SEC Commissioner Hester Peirce says the so-called Howey test, used by the Securities and Exchange Commission to determine whether a digital asset should be classified as a security, has some limitations.

The test stems from a landmark Supreme Court case decided in 1946, establishing criteria under which a financial agreement qualifies as an “investment contract” and is therefore subject to federal securities law.

As it relates to crypto, Peirce described why the test is so significant for the industry.


“There's been a lot of emphasis on the Howey test in the crypto world because [...] a lot of these things were sold as tokens plus a promise that we're going to build a network,” she said on the latest episode of Decrypt’s gm! podcast.

The court case that led to the creation of the Howey test centered on the sale of units in a Florida-based citrus grove development, where investors could share in the profits of efforts to cultivate produce. 

It determined an “investment contract” is "a contract, transaction or scheme whereby a person invests his money in a common enterprise and is led to expect profits solely from the efforts of the promoter or a third party."

In August, SEC chairman Gary Gensler said “many tokens may be unregistered securities” because “folks buying these tokens are anticipating profits, and there’s a small group of entrepreneurs and technologists standing up and nurturing the projects.” 


Peirce argued that the existence of an investment contract doesn’t just center on the asset but also the promises that are attached to it. She put forth the opinion that the two components are separate from each other.

“Just because I sold you the orange grove as part of an investment contract doesn't turn the orange grove into a security,” she said. “The orange grove, plus the promises I made to you about how I was going to tend the orange grove and generate profits for you—that was the securities offering.”

Whether or not a crypto asset itself is a security is something that isn’t addressed by the Howey test, said Peirce.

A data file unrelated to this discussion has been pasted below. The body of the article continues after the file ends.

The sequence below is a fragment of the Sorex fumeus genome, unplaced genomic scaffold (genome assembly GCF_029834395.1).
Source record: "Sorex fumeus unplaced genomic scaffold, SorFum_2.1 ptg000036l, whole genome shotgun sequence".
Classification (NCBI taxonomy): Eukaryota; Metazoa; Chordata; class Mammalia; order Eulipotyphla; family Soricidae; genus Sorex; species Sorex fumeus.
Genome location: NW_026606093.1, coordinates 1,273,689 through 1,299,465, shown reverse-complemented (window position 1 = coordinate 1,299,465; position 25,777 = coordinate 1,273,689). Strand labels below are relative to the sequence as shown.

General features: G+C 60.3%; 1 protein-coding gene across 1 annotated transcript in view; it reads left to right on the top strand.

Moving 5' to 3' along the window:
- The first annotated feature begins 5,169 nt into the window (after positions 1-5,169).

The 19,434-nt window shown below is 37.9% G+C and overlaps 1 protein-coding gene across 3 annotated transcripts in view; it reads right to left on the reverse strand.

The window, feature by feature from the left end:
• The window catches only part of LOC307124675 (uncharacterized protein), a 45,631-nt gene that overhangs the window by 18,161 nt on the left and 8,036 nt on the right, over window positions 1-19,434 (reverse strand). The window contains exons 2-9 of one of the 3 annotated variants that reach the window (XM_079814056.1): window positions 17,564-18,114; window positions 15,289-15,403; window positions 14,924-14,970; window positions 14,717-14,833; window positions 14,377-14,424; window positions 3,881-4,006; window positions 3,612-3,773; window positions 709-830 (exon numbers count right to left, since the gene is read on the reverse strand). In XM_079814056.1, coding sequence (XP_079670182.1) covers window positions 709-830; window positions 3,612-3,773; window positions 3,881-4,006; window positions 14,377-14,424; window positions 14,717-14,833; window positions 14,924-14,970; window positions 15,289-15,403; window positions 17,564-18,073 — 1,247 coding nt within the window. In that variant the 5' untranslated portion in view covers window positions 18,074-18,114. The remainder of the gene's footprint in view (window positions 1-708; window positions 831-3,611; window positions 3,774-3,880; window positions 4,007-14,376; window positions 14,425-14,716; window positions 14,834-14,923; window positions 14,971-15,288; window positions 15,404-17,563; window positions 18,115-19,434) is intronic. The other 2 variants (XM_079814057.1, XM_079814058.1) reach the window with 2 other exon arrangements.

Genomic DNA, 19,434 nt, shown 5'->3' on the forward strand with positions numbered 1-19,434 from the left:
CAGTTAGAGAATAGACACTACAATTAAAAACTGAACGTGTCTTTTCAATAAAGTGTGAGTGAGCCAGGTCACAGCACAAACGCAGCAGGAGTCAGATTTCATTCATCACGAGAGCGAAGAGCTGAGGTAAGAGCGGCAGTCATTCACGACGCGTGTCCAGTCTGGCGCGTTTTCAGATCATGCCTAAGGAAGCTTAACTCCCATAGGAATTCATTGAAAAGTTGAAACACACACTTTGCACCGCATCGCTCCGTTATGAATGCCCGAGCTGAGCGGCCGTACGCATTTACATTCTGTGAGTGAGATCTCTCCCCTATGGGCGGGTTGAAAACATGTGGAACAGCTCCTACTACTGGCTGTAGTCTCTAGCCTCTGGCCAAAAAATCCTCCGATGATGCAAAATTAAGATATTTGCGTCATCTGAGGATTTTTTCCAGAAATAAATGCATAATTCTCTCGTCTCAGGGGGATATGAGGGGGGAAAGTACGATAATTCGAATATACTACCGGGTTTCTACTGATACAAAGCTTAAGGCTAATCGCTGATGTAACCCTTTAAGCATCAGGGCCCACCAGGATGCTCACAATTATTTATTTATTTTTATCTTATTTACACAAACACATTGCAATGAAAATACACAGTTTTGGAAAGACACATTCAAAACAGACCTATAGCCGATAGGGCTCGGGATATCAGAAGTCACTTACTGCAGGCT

“You can say, ‘Well, look, a lot of these initial sales sure look like securities offerings,’ but then the question is, is that token, is the crypto asset itself, a security?” she asked.  “That's a much harder question to answer, and I think it's one that people answer differently.”

The agency’s reliance on the Howey test is also somewhat flawed, said Peirce, because of the interpretation's apparent permanence.

In 2018, the SEC’s director for the Division of Corporation Finance, William Hinman, said he believes Bitcoin and Ethereum are not securities because they had become “sufficiently decentralized,” a threshold undefined by the Howey test.

“We've said that orange grove is going to be treated as a security in perpetuity,” she said. “I don't know when it stops being a security, and that doesn't make sense.”

Peirce said providing clarification on how a digital token could go from being considered a security to a commodity would address some criticisms that actors in the crypto space have with the SEC’s regulatory approach.


“If we were more precise, I think that there would be fewer objections to applying the Howey test and saying, ‘Hey, that initial time when you sold it, that might well have been a securities offering,’ but that doesn't mean that the token continues to be a security for the rest of its life,” she said.

Whether or not specific digital assets are considered a security is a matter that Gensler has largely tiptoed around since he was appointed as head of the SEC. Gensler has only publicly said that Bitcoin isn’t a security and refrained from commenting on other coins.

“A lot turns on whether something is a security, and so that's why we have to get clarity around that question,” said Peirce.

Since Peirce joined the SEC in 2018, she said there’s been “no real positive movement” on crypto regulation despite lots of conversation and efforts to better understand the technology, describing the lack of progress as frustrating. She also said the inaction of government is impacting the way people operate in the crypto space.

“The wheels of regulation and legislation move very slowly, and I think that that can be both good and bad,” she said. “In the crypto world, we've seen for a long time that there's been a lack of clarity, which I think has led people to do things that they wouldn't have done had there been clear guidelines.”

Peirce explained she wasn’t specifically thinking about crypto when she became a part of the SEC but gradually gravitated towards the technology as part of a focus on how the SEC was facilitating or inhibiting innovation.

“I think it's great that people are challenging the way we've done things; sometimes those challenges are going to fall flat and sometimes they're gonna succeed,” she said. “But we just need to make sure that it's not regulation that's picking winners and losers–It's people who are picking winners and losers.”

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